As our archive is filling up quickly, from time to time, we’re collecting past stories on a common theme.
Today, we look at three years of articles chronicling the black history of Rochester.
First, in Austin Steward’s Legacy is the Pride of Rochester, George explores the life of Austin Steward (1791 – 1869), a former slave who rose to be one of Rochester’s most prominent businessmen, as well as an acclaimed author. Local artists Shawn Dunwoody and Athesia Benjamin have made portraits of Steward.
In Frederick Douglass in Rochester: a gallery of images and words, George adds to our appreciation of Frederick Douglass’ legacy in Rochester.
Also see Fred DouglasS gets his due
In See the “News” at Northeast: Booker T. Washington’s visit with George Eastman, we move to the early years of the 20th century when Booker T. Washington dined in a little known visit with George Eastman. The article includes a field trip to the George Eastman House and a video made by Northeast media students.
In Remembering General Elwell Otis on his Day, June 15th: Rochester’s imperial war hero , we move to the nineteen-teens and F. Grant Gilmore. Gilmore was a barber, umpire and journalist who founded the Rochester Sentinel. Gilmore is best know as perhaps the first African-American author to write a war novel. His 1915 The Problem: A Military Novel includes a black protagonist, Sgt. Henderson, and is set during the Filipino War.
As mentioned in the above article, in 1917 Gilmore lived in the Frederick Douglass Club on 92 Industrial Street, a boarding house for black men. Not mentioned was that the Frederick Douglass Club was raided by police under suspicion of gambling and illegal drug use (quite probably both were trumped up charges). We don’t know if Gilmore was associated with the raid, but he appears to have left Rochester shortly thereafter, resurfacing a few years later in a Philadelphia census.
Next is 1946. In 70 years ago today when Jackie Robinson broke the color line at Red Wings Stadium, we recounted when Jackie Robinson was in town playing for the Montreal Royals. We also learned that at least one Rochestarian, Walt Williams, security guard at the Rochester Public Library, met Robinson — in Walt’s case at the downtown YMCA.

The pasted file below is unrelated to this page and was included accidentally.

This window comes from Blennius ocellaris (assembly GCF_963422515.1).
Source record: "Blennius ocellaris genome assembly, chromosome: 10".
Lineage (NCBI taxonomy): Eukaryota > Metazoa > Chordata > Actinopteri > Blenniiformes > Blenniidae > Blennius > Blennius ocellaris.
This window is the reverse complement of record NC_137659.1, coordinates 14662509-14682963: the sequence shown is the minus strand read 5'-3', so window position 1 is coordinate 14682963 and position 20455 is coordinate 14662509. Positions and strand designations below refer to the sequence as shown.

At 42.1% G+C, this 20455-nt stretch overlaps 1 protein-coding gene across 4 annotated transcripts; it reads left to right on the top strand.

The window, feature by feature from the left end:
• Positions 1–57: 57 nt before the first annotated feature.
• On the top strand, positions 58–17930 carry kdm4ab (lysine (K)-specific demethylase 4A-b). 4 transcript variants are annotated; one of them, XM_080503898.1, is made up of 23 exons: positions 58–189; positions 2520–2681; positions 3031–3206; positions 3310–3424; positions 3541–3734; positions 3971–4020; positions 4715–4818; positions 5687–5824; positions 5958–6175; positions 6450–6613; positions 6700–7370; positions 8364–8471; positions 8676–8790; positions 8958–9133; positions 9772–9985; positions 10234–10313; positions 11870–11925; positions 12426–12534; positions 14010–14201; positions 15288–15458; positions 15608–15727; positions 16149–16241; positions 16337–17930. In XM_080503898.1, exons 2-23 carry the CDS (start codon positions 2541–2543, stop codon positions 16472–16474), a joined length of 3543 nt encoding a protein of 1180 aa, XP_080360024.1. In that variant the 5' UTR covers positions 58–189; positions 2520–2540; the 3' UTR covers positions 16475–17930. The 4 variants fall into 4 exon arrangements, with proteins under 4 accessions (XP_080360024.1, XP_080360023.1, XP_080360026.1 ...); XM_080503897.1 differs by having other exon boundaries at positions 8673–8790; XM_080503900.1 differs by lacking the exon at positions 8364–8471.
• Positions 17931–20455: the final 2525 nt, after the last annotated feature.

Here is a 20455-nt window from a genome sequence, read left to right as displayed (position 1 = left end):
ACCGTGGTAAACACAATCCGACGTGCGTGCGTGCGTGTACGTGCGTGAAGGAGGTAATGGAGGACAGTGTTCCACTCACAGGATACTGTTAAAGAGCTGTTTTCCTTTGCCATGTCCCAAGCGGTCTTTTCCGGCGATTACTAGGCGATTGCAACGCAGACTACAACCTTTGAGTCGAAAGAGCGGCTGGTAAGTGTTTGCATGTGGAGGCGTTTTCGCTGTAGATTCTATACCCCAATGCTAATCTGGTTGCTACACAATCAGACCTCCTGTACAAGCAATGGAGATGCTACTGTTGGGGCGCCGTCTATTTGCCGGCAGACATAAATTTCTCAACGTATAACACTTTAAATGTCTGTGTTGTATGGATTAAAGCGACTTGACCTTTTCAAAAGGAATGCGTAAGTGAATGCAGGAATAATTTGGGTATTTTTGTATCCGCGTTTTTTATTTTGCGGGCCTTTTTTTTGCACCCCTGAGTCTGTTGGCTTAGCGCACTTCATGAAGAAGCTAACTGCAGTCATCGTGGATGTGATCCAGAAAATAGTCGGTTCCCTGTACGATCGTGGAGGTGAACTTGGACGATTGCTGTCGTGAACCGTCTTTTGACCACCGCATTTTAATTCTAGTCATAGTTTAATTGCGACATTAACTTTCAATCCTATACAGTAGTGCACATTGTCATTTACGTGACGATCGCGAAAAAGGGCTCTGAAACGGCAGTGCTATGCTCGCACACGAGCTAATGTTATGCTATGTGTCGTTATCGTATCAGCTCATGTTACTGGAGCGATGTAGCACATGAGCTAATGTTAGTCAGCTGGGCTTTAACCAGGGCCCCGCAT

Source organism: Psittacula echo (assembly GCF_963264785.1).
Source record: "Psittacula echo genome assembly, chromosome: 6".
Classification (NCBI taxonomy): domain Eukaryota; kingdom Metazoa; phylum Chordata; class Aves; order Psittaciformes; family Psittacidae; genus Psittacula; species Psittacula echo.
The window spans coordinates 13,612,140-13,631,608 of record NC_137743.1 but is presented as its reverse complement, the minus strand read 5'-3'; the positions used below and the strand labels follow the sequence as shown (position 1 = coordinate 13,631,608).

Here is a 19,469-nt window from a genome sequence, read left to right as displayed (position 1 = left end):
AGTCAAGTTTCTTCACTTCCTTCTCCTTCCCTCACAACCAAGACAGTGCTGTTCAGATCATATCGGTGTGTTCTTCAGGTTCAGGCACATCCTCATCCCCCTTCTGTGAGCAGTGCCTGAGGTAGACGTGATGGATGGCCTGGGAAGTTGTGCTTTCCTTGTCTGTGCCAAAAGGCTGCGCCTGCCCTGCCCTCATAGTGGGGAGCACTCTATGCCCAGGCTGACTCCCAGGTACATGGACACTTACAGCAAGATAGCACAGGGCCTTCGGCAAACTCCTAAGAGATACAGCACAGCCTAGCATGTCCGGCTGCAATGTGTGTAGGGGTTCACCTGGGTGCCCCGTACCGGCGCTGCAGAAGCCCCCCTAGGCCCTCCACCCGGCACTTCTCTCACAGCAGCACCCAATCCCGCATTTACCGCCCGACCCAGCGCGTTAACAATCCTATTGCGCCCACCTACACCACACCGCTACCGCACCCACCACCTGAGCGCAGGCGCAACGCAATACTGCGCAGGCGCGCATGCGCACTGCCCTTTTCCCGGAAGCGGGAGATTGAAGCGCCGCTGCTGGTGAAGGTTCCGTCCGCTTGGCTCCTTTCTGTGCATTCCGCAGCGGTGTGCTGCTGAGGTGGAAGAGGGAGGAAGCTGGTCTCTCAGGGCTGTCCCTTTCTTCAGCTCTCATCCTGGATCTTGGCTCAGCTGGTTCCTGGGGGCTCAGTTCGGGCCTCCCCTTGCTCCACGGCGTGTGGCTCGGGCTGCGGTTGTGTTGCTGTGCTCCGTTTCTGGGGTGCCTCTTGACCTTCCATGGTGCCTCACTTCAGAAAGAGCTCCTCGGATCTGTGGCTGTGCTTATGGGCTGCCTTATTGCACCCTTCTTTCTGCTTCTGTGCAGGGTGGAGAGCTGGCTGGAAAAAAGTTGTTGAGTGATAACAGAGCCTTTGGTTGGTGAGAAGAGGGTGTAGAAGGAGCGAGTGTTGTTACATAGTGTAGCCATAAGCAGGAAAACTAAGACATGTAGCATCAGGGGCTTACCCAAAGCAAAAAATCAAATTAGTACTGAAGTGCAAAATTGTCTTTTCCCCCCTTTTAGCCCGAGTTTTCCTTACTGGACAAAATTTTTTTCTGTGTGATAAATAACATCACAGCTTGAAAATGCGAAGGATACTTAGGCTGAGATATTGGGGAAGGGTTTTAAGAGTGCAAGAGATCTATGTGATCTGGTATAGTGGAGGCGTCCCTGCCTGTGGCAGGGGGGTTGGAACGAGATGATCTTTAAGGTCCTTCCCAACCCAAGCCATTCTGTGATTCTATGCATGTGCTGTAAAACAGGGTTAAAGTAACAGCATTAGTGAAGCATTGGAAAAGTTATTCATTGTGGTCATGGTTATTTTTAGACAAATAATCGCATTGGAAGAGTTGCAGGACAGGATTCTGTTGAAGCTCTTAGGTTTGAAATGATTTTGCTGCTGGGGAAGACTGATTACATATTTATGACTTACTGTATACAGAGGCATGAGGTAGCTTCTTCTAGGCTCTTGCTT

1946 was also the first time an African-American played professionally in Rochester. In Not Earl Lloyd. But a painting of Dolly King, the first African-American Rochester Royal, at the Edgerton-R Center’s beautiful mural, we saw the mural of Dolly King in the Edgerton R Center. In 1946, King played for the Royals in the old Edgerton Park Arena for the Rochester Royals when they members of the National Basketball League.
Then four years later in 1950, in When NBA history was made at Edgerton Park, back to Edgerton Park Arena when Earl Lloyd became the first African-American to play in the National Basketball Association. See also Rochester especially should support an Earl Lloyd U.S. Postage Stamp
Then, in On his Day, remembering when Martin Luther King visited Rochester, January 7th, 1958 was 1958 when Dr. Charles T. Lunsford entertained Martin Luther King Jr. in his home on Elmwood Avenue and Charles Price took an iconic photograph.
Next, in Looking at “1964″ across the generations at World of Inquiry, students at the World of Inquiry created a video after interviewing participants in the 1964 Rochester riots.
Then, a year later in 1965, Malcolm X would speak in Rochester five days before his assassination. 51 years ago when Malcolm X was assassinated 5 days after his prophecy in Rochester. And his Speech to Mississippi Youth
Two years later in 1967, Muhammad Ali — during his period of exile from boxing — would speak at Madison and Franklin High Schools. In 1967 when Muhammad Ali was at Madison and Franklin
A year later, in When Baltimore burned 47 years ago, we looked at how Rochesterians viewed the 1968 Baltimore Riots.
Then, three years later, in Reflecting on the RCSD’s most tumultuous year, 1971 , we looked at the racial disturbances in city schools that contributed to the ending of the district’s mandatory busing program.
In 1984, Jesse Jackson, the first African-American candidate to win a substantial amount of delegates in the Democratic primaries spoke at Monroe Community College the same day President Ronald Reagan addressed a rally at the War Memorial. November 1st, 1984: Ronald Reagan five days before his 49 state landslide. And Jesse Jackson at MCC. And a liberal enclave.
And in 2013, America’s first black President ate lunch at Magnolia’s. A seat at the President’s table three years later
Finally, in On Dr. Charles T. Lunsford and the house where he entertained Martin Luther King Jr., we looked at Dr. Charles T. Lunsford, Rochester’s first African-American physician who lived through — and influenced — over 60 years of Rochester history.